MUMBAI: In the last two years, the Prime Residential Development Land Index for Mumbai has witnessed an appreciation of 35.2%.
The most significant contributors for this performance were change in development norms and increase in prime property price, said a Knight Frank research report released on Thursday. It tracks residential and office land prices across key Asian cities.
In Mumbai, the report said change in development norms allowed additional compensatory development potential for land. During last year (Q4 2012 to Q4 2013) the index was up by a marginal 2.8% on account of a residential market slump, which stunted price growth.
''Notwithstanding the muted growth in end product price, land suitable for prime residential development witnessed unabated interest. Real estate developers with a reputation for luxury residential projects offering apartments priced over USD 2 million (Rs 12 crore approx) are the foremost contenders. The land also evinces interest from high net worth individuals looking to develop their abode by paying a princely sum,'' it said.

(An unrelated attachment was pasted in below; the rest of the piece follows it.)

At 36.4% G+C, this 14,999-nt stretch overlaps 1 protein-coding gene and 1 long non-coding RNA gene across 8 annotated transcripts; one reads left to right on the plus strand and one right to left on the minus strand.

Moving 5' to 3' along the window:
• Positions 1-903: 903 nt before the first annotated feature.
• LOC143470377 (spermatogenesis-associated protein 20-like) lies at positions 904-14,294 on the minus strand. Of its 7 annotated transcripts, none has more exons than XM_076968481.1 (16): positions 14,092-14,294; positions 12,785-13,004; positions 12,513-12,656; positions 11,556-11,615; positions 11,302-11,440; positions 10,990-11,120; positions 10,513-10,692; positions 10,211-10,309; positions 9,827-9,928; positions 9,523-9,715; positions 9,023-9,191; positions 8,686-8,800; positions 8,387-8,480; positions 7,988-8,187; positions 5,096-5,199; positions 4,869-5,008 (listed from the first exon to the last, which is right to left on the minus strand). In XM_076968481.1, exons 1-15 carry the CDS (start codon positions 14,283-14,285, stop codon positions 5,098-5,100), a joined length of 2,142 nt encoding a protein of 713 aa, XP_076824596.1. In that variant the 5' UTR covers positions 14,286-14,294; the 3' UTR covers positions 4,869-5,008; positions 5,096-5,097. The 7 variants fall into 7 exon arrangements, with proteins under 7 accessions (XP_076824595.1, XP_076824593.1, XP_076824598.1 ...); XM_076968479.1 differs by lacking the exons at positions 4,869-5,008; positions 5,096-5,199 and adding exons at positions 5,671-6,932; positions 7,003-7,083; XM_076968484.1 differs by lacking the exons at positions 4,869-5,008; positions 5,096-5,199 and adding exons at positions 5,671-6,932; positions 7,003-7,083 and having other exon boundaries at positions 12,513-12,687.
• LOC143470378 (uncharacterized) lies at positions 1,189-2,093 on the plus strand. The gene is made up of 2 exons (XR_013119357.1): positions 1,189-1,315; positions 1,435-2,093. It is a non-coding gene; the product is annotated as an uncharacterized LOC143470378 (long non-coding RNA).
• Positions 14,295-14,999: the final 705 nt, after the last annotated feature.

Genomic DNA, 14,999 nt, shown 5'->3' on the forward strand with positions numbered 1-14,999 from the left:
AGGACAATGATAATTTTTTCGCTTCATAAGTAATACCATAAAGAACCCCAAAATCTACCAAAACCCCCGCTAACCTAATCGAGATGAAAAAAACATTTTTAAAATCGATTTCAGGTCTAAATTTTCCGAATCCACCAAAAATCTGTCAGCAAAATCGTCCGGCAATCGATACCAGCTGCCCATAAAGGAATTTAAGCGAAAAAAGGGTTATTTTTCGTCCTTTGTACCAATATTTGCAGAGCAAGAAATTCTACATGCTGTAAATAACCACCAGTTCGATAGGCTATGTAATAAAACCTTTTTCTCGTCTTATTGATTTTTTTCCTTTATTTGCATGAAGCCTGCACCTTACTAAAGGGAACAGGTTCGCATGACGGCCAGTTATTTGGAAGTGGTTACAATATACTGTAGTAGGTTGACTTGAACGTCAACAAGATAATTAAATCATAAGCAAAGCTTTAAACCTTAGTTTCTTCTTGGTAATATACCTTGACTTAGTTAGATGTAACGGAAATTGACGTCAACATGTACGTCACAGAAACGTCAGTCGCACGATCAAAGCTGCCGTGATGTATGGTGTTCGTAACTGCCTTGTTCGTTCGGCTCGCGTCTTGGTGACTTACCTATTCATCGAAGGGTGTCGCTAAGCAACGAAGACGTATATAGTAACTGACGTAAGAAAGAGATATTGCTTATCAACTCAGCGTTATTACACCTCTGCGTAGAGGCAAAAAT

However, the Prime Office Development Land Index showed a decline of 13.1% in the last two years because of a weak economy that impacted office space absorption combined with large quantum of office supply. ''Such a scenario exerted pressure on office rents even as the cost of construction continued to inch up during this period,'' said the report. The slide continued during last year (Q4 2012 to Q4 2013), taking the index down 7.3%.
The prime residential development market would continue to remain sluggish for a major part of 2014 on account of ''stretched affordability'' and an uncertain political and economic scenario. ''However, paucity of prime residential land would ensure continued buyer interest for such land parcels. From the perspective of a prime office development market, an overbearing supply pipeline in 2014 coupled with a marginal improvement in demand will keep rentals in check. As a result, demand for prime office land will remain sluggish,'' it said.